Skip to main content
Standardisation in civil protection

Standardisation in civil protection – chances, risks and future tasks

Published on

Standardisation means that the products we buy or the services we use are safe, reliable and the same standard wherever we access them. We rely on standards as consumers but they're also important in civil protection, supporting quality and safety standards and helping systems from different countries work together. The European Commission’s strategy is also of interest to civil protection.

By Knowledge Network – Staff member

Already today, approximately 80% of all standardisation projects are initiated at international or European level. Now, with its new standardisation strategy, the European Commission aims to ensure further European leadership in global standards. The strategy was introduced in February 2023 and focuses on better networking and coordination of experts in the standardisation bodies, policies, science, and research. By making standardisation a driver of European competitiveness and resilience, the strategy also seeks to support investments in green and digital transformation while integrating democratic values into technology applications.

While most people commonly associate standards with technical regulations used in product development, the scope of standards today is much broader.  “Soft” standards are increasingly being used for processes and services, which can also be observed in the field of civil protection, where standardisation projects on disaster early warning systems, crisis management, resilience, and cross-cutting issues are gaining momentum.

The Commission´s strategy, recognises the strategic value of standardisation. However, its success depends on its implementation. Only by actively implementing the strategy, can we ensure the importance of standardisation as a strategic measure for crisis prevention, allowing the anticipation and prioritisation of standardisation need in critical areas consistently.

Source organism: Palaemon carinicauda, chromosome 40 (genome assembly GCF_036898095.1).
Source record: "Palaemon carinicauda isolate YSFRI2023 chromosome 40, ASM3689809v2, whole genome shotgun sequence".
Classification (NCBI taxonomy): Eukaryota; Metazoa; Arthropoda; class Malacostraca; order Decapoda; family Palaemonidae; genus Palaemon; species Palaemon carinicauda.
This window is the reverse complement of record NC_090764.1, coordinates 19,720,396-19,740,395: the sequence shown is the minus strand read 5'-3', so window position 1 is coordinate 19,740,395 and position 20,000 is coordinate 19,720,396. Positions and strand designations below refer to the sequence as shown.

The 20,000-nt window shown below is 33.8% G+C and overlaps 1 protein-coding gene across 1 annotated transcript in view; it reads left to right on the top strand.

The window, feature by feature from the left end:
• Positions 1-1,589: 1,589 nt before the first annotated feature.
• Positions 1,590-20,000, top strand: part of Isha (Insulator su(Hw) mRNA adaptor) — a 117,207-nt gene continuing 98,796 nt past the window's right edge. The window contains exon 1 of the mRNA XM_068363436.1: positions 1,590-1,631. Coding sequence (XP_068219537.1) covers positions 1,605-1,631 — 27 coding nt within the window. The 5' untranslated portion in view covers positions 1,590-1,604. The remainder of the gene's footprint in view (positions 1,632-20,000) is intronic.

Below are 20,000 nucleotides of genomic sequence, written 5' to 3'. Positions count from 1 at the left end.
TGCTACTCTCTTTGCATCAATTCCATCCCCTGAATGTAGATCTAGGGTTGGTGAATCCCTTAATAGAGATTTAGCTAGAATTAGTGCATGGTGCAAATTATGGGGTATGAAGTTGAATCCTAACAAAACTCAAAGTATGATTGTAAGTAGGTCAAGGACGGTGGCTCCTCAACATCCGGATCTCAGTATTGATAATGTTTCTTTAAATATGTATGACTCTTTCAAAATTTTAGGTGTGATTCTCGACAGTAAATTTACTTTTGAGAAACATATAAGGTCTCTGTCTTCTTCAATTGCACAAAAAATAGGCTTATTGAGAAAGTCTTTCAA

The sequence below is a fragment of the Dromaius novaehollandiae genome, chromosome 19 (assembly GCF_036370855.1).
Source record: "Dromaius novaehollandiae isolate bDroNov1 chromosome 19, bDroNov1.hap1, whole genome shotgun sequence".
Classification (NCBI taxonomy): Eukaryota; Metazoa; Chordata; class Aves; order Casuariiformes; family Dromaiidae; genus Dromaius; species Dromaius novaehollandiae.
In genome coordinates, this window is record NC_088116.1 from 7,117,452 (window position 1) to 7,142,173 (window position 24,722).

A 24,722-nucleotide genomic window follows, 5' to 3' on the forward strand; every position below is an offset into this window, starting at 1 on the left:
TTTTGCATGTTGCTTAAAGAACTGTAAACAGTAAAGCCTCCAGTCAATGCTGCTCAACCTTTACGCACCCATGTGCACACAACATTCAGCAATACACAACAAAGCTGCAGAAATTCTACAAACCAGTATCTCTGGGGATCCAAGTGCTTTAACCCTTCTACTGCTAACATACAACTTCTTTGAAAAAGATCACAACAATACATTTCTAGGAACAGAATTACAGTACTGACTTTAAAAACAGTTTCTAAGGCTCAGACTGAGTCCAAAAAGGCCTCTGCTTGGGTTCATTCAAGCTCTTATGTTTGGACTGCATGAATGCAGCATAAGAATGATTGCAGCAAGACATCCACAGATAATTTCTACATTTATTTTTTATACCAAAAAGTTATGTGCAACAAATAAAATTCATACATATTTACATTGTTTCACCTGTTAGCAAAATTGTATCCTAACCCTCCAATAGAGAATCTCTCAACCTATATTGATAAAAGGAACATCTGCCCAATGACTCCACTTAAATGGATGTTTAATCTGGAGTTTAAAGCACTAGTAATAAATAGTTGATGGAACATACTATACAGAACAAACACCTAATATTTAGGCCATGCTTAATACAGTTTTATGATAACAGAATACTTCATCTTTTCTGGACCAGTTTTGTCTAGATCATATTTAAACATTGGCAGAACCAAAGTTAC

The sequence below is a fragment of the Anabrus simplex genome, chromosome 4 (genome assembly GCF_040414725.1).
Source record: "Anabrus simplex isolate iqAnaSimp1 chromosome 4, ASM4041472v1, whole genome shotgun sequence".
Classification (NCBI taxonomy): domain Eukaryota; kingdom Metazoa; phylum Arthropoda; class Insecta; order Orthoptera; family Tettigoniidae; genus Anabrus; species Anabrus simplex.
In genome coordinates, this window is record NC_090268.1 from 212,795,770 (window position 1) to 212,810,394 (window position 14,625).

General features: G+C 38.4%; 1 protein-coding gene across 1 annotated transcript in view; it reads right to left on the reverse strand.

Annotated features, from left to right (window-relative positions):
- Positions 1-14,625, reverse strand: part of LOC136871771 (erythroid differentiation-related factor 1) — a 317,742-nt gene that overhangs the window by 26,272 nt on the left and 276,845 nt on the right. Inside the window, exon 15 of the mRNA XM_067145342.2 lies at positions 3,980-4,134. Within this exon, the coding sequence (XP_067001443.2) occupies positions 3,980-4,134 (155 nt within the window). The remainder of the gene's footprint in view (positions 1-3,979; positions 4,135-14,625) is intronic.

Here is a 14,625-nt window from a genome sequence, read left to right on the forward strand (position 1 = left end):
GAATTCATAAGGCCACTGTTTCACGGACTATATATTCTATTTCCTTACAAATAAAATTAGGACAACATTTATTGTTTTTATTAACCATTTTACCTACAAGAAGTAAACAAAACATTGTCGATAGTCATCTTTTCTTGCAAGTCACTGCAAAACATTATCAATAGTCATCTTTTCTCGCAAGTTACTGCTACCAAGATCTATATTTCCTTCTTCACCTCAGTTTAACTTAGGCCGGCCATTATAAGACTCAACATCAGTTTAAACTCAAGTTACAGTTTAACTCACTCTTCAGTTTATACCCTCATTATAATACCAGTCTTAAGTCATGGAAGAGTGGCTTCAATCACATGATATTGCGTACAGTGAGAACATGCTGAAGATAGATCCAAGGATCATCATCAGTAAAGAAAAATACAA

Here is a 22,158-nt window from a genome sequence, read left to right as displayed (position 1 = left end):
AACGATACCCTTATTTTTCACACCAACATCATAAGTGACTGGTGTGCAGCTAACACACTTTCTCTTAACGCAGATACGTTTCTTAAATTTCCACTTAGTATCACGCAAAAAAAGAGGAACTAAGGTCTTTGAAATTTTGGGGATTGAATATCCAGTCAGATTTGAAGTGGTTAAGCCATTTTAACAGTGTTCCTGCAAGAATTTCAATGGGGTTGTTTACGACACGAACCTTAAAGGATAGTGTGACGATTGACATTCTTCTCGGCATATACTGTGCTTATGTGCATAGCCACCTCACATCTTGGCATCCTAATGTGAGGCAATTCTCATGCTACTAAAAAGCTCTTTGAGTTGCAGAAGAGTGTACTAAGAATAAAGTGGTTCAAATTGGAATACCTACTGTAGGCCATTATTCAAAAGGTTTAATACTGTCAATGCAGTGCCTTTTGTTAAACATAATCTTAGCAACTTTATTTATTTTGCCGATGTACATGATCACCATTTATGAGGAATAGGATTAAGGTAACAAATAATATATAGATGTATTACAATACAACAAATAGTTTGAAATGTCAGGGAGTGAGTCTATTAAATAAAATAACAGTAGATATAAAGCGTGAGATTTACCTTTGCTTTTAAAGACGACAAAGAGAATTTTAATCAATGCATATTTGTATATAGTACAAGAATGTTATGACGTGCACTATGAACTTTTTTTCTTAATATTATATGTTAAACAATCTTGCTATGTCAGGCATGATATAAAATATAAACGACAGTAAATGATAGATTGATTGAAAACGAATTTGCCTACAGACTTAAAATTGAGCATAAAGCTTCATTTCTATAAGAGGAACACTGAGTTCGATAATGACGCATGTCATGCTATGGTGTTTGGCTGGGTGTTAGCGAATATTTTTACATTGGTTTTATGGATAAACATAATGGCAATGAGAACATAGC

“Dealing with risks of different kinds in a structured manner is part of the daily work of many organisations nowadays. Especially bigger enterprises have their own systematic risk management system. To build an efficient and effective risk management system a large bandwidth of information and experience from other actors is required. Here, the DIN specification “Integrated risk management for the protection of civil society” provides a structured process for the cooperation across different domains and levels to create an integrated risk management between governmental and municipal actors

This article was contributed by Nina Henn. Nina is a Member of the Societal Security Committee within the Firefighting and Fire Protection Standards Committee (FNFW) of the German Institute for Standardisation (DIN) and works on behalf of the federal states in Germany. She provides information and reports on ongoing international and European standardisation projects in civil protection and contributes to joint statements.

About the author

The Knowledge Network – Staff member

The Knowledge Network editorial team is here to share the news and stories of the Knowledge Network community. We'd love to hear your news, events and personal stories about your life in civil protection and disaster risk management. If you've got a story to share, please contact us.